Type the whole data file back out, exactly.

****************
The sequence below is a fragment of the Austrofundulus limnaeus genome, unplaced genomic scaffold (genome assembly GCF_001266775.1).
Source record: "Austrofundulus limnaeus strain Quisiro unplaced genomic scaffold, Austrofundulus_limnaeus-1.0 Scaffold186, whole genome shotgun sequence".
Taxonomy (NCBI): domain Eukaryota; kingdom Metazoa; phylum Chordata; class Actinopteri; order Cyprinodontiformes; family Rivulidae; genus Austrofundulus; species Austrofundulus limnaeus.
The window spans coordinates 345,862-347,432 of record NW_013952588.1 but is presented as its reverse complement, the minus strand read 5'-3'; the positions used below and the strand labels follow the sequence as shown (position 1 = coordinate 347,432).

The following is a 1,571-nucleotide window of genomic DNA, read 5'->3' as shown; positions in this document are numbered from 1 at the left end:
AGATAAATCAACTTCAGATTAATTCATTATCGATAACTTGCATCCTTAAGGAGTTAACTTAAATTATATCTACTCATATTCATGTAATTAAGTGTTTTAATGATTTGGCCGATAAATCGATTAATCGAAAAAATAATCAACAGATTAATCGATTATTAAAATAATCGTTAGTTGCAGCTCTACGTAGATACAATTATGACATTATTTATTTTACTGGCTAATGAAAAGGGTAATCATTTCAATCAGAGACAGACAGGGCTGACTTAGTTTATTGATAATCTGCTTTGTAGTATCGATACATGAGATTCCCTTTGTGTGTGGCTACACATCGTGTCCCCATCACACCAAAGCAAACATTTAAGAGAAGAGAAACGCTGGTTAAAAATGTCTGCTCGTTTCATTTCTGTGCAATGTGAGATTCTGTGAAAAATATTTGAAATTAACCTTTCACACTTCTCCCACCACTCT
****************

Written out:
The sequence below is a fragment of the Austrofundulus limnaeus genome, unplaced genomic scaffold (genome assembly GCF_001266775.1).
Source record: "Austrofundulus limnaeus strain Quisiro unplaced genomic scaffold, Austrofundulus_limnaeus-1.0 Scaffold186, whole genome shotgun sequence".
Taxonomy (NCBI): domain Eukaryota; kingdom Metazoa; phylum Chordata; class Actinopteri; order Cyprinodontiformes; family Rivulidae; genus Austrofundulus; species Austrofundulus limnaeus.
The window spans coordinates 345,862-347,432 of record NW_013952588.1 but is presented as its reverse complement, the minus strand read 5'-3'; the positions used below and the strand labels follow the sequence as shown (position 1 = coordinate 347,432).

The following is a 1,571-nucleotide window of genomic DNA, read 5'->3' as shown; positions in this document are numbered from 1 at the left end:
AGATAAATCAACTTCAGATTAATTCATTATCGATAACTTGCATCCTTAAGGAGTTAACTTAAATTATATCTACTCATATTCATGTAATTAAGTGTTTTAATGATTTGGCCGATAAATCGATTAATCGAAAAAATAATCAACAGATTAATCGATTATTAAAATAATCGTTAGTTGCAGCTCTACGTAGATACAATTATGACATTATTTATTTTACTGGCTAATGAAAAGGGTAATCATTTCAATCAGAGACAGACAGGGCTGACTTAGTTTATTGATAATCTGCTTTGTAGTATCGATACATGAGATTCCCTTTGTGTGTGGCTACACATCGTGTCCCCATCACACCAAAGCAAACATTTAAGAGAAGAGAAACGCTGGTTAAAAATGTCTGCTCGTTTCATTTCTGTGCAATGTGAGATTCTGTGAAAAATATTTGAAATTAACCTTTCACACTTCTCCCACCACTCT